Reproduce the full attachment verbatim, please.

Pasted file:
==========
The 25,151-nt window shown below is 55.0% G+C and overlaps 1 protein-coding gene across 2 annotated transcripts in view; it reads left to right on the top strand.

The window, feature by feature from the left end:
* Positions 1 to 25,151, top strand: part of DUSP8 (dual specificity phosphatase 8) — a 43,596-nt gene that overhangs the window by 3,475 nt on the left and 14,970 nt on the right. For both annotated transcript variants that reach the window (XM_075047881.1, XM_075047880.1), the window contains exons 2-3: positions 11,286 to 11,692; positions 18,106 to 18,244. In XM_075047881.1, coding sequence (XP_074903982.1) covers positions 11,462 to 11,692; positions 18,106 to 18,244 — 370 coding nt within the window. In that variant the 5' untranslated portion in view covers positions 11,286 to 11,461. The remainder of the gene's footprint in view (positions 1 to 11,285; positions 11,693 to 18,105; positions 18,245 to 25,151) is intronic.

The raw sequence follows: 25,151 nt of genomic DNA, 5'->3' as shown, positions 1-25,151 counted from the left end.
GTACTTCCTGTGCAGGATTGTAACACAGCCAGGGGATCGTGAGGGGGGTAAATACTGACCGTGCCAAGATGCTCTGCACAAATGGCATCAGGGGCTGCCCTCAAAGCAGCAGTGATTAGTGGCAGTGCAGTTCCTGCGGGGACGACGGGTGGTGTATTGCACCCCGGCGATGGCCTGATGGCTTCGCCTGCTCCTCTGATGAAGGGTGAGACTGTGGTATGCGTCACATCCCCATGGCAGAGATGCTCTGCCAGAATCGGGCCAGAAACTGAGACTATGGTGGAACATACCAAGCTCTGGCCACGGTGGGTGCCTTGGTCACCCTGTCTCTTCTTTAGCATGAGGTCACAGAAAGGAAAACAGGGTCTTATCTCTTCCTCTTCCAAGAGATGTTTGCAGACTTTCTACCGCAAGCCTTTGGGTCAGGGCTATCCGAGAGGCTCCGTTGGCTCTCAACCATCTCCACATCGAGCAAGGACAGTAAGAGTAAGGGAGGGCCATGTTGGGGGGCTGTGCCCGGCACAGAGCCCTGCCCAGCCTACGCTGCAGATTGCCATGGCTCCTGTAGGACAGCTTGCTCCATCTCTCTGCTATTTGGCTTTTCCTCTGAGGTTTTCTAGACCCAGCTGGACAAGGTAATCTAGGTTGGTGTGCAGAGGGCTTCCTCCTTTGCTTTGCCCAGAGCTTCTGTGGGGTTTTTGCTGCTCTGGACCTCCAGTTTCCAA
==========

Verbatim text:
The 25,151-nt window shown below is 55.0% G+C and overlaps 1 protein-coding gene across 2 annotated transcripts in view; it reads left to right on the top strand.

The window, feature by feature from the left end:
* Positions 1 to 25,151, top strand: part of DUSP8 (dual specificity phosphatase 8) — a 43,596-nt gene that overhangs the window by 3,475 nt on the left and 14,970 nt on the right. For both annotated transcript variants that reach the window (XM_075047881.1, XM_075047880.1), the window contains exons 2-3: positions 11,286 to 11,692; positions 18,106 to 18,244. In XM_075047881.1, coding sequence (XP_074903982.1) covers positions 11,462 to 11,692; positions 18,106 to 18,244 — 370 coding nt within the window. In that variant the 5' untranslated portion in view covers positions 11,286 to 11,461. The remainder of the gene's footprint in view (positions 1 to 11,285; positions 11,693 to 18,105; positions 18,245 to 25,151) is intronic.

The raw sequence follows: 25,151 nt of genomic DNA, 5'->3' as shown, positions 1-25,151 counted from the left end.
GTACTTCCTGTGCAGGATTGTAACACAGCCAGGGGATCGTGAGGGGGGTAAATACTGACCGTGCCAAGATGCTCTGCACAAATGGCATCAGGGGCTGCCCTCAAAGCAGCAGTGATTAGTGGCAGTGCAGTTCCTGCGGGGACGACGGGTGGTGTATTGCACCCCGGCGATGGCCTGATGGCTTCGCCTGCTCCTCTGATGAAGGGTGAGACTGTGGTATGCGTCACATCCCCATGGCAGAGATGCTCTGCCAGAATCGGGCCAGAAACTGAGACTATGGTGGAACATACCAAGCTCTGGCCACGGTGGGTGCCTTGGTCACCCTGTCTCTTCTTTAGCATGAGGTCACAGAAAGGAAAACAGGGTCTTATCTCTTCCTCTTCCAAGAGATGTTTGCAGACTTTCTACCGCAAGCCTTTGGGTCAGGGCTATCCGAGAGGCTCCGTTGGCTCTCAACCATCTCCACATCGAGCAAGGACAGTAAGAGTAAGGGAGGGCCATGTTGGGGGGCTGTGCCCGGCACAGAGCCCTGCCCAGCCTACGCTGCAGATTGCCATGGCTCCTGTAGGACAGCTTGCTCCATCTCTCTGCTATTTGGCTTTTCCTCTGAGGTTTTCTAGACCCAGCTGGACAAGGTAATCTAGGTTGGTGTGCAGAGGGCTTCCTCCTTTGCTTTGCCCAGAGCTTCTGTGGGGTTTTTGCTGCTCTGGACCTCCAGTTTCCAA